All right. So next let's look at
guidelines for quality documentation.
So if you will look on the side of the
screen that has all of these buzzwords,
these are great things to keep in
mind when you're documenting.
For example, one characteristic is factual documentation.
So if we look at incorrect documentation in this right,
So when we're saying the
patient seems like he's having pain.
Okay, so you can see this is kind of using
that opinion that we talked about earlier.
This is not what we want for documentation.
Now, if you look on the side
that has correct documentation,
we're saying the patient is grimacing
and moaning when his leg is being touched.
So let's look at the difference.
So on the incorrect side, it says "seems".
Again, there's that personal opinion.
When we look at the correct side, as a nurse, we can
see actually, objectively that the patient is grimacing.
We can also use our senses that the patient is moaning.
So these are more tangible data points
to document for legal documentation.
Next, let's look at accurate documentation.
Seems like a no brainer, but here's where we get specific.
So if I said there was a large amount of
drainage, well, that's pretty subjective, right?
What's large to you may not be
large to me, so let's be specific.
Therefore, we would chart something
such as there was 500 mils of drainage.
So see the difference here and that
we have something tangible and specific.
All right, so now let's look at a complete documentation.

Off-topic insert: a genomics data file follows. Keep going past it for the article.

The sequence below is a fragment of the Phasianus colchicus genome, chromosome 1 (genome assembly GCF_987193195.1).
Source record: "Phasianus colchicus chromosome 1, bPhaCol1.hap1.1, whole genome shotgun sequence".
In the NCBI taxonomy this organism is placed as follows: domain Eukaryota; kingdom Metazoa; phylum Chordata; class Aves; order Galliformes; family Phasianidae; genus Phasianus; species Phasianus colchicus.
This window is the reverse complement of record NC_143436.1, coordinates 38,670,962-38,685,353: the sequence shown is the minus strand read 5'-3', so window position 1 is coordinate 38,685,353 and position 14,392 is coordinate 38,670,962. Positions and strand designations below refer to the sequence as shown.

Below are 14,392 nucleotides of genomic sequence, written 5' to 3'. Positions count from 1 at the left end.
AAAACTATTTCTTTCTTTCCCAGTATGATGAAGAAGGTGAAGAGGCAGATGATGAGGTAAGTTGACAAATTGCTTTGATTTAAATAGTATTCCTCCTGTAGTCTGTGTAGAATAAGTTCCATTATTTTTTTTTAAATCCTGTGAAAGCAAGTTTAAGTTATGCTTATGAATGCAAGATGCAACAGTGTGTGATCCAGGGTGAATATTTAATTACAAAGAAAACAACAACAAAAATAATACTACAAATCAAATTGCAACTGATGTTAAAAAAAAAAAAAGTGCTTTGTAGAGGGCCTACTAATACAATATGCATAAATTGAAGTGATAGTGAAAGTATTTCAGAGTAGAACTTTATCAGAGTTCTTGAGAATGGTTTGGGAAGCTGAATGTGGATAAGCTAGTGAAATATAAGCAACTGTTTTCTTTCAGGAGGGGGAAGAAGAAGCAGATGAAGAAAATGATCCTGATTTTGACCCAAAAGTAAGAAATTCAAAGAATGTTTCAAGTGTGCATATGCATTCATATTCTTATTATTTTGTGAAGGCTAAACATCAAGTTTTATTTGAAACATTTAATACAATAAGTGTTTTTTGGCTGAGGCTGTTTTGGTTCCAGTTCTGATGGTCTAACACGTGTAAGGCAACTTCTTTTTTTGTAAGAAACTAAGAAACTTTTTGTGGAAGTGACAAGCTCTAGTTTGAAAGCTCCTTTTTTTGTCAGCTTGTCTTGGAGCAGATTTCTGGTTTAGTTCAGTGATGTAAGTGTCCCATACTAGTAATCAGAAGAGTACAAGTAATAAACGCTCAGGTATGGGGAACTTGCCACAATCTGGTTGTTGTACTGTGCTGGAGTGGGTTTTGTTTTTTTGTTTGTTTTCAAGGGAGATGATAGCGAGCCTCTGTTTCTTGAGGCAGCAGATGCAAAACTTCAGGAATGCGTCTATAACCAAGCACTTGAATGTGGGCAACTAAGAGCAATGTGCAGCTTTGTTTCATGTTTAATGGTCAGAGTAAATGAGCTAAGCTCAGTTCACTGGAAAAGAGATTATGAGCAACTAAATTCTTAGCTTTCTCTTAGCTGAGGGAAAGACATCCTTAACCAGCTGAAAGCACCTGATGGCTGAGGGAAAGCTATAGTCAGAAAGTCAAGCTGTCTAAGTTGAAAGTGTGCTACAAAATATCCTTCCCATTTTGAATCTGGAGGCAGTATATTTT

So on the incorrect side, we're talking about how
the patient was taught how to check his blood sugar.
Now let's look at the correct side, where it states patient
was able to return demonstrate how to check his blood sugar.
The difference here is on the correct side,
the patient is-- it's already implied basically,
that the patient is able to do their own blood sugar,
but they're returned demonstrating
to the nurse so we can evaluate
if the patient knows how to do the procedure correctly.
Next, let's look at current documentation.
So on our incorrect side, we say that
patient had a temperature at 2:30 AM.
On the correct side, let's compare.
Patient had a temperature of
39.1 degrees Celsius at 2:30 PM.
So on the correct side, we're being
specific and we're documenting the right time.
And lastly, our documentation needs to be organized,
such as when you read your
nurse's note or other documentation,
you should be able to follow it easily.
On the incorrect side, for example, it
states patient had altered mental status,
stomach pain, and could not recall their name.
So if you look at the correct side, we're
gonna group some of this information together
for a more organized pattern such as
the patient had altered mental status,
with the inability to recall his name
and has complaints of stomach pain.